Exclusivism raises its ugly head from time to time, how-ever, through our narrow concept of sin. I once went to a Unitarian church and heard the song “Amazing Grace” with a change in the words from “such a wretch” to “such a one.” “Unitarians are not wretches,” I was told. Ah, but we are just that. Wretches. As the old confession says, “For we have sinned against thee in thought, word, and deed.”
We don’t use the word “sin” very often in our day and age because it has an unpleasant ring to it as if by using another word like “wrongdoing” or even “faults” will wipe away the idea that we sin, that we willfully close our eyes to the pain we cause others through our actions or our words or that there is something inherent in us that makes us close our eyes. We don’t like to think about that. It’s distasteful, putrid, much like the skunk’s odor.
But we have more than mere faults. We have sin and that sin probably begins with the idea that we are the center of the universe. It’s hard not to think that because we are the referent through which we filter reality. So we are caught in a tension between how we actually see the world and how we ought to see the world.
This parable is often preached as a lesson about humility. The early Church Fathers, such as St. John Chryso-stom and Augustine used this text as a lesson not to be prideful and pretentious. They held the Pharisee as a man who was arrogant, even as he was offering a prayer of thanksgiving to God because that prayer was boastful, indeed narcissistic: “I thank you hat I am not like other men. . . . ” Where have we heard this before?
The word humility comes from the Latin word humilitas, not only meaning humble, but also grounded, from the earth. The old word for earth, humus, has the same root as humility.
But humility does not mean groveling. It means recog-nizing our limitations, intellectual and spiritual. A recent university study indicates that people who are intellectually humble, that is, who recognize they may not know all the answers are far more open to people of differing religious and ethnic backgrounds.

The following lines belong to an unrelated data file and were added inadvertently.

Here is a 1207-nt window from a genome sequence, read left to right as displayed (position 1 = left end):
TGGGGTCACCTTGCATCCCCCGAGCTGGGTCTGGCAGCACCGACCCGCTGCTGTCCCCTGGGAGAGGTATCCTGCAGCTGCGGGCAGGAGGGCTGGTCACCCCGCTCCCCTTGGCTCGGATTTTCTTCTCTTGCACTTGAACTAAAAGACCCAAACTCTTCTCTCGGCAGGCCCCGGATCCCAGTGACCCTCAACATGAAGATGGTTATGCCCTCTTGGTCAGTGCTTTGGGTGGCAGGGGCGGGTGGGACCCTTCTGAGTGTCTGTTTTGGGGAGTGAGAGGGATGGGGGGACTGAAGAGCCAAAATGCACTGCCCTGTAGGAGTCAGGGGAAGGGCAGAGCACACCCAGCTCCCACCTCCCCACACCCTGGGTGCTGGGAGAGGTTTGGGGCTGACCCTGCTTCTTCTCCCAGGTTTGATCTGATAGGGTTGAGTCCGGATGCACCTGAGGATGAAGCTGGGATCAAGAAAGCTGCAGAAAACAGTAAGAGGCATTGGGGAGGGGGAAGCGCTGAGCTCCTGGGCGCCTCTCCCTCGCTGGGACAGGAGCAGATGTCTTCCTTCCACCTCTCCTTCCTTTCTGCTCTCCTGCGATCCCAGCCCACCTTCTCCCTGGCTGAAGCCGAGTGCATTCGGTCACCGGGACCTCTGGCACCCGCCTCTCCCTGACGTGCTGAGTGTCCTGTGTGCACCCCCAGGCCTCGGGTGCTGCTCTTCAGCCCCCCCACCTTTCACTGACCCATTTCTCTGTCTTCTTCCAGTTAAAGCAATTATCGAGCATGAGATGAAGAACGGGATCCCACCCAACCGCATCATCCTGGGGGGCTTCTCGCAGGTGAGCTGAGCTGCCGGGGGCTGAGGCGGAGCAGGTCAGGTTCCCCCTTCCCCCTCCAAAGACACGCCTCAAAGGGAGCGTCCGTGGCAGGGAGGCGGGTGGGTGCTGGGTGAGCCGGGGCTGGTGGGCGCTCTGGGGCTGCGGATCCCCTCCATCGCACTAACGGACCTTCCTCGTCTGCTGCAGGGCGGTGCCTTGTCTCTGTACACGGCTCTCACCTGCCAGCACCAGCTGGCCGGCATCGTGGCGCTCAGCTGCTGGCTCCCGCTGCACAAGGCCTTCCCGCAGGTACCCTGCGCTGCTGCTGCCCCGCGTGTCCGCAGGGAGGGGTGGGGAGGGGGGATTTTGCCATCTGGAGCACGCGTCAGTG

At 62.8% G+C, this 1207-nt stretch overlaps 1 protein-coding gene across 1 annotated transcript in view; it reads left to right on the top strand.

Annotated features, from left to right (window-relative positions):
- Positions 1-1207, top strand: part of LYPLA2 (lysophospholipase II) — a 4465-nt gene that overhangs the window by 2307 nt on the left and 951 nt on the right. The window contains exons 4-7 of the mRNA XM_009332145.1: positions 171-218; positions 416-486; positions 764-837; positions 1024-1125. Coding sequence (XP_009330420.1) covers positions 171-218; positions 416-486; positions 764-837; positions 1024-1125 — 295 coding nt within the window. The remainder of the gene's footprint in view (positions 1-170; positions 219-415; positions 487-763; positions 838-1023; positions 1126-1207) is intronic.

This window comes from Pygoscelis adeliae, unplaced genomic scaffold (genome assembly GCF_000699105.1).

Humility is about knowing one’s reality, developing resilience, and enabling us to recognize in others what we also see in ourselves. As spiritual writer Mary Margaret Funk put it, humility “is standing in the truth of being.”
Saint Teresa of Avila put it this way: “it is about walking in the truth of who we are . . . accepting our weaknesses and limitations as well as our strengths and talents.” Humility can enable us to be forces for social change. It is counter-cultural. Rather than being self-promoting, humility enables us to work together, to be cooperative for the good of all.
It means seeing the world through the eyes of another, not easy to do, but I think that is what Jesus is telling us we need to do in this parable. It’s not just acknowledging our limitations, it’s actually saying that we need to move into another’s place to experience forgiveness and reconciliation with God and with each other.
It means dropping our old exclusivist ways of looking at the world whether our boundaries are those or religion, class, education, where we live, and the rest of it. It means crossing over to be the other, not an easy thing to do. But Jesus didn’t tell us it would be easy, only necessary. The question remains for us how we cross those boundaries.
So, is a sinner a skunk? Only in the odor left––the poor maligned skunk just wants to take care of her litter, and not get hit by a passing car.
Let us pray: Indeed, O God who hears our confession and who forgives us our deepest sins, we ask that you hear our silent confession and give us the grace to be more like the Jesus who came to show us the way and the Christ we follow. Amen.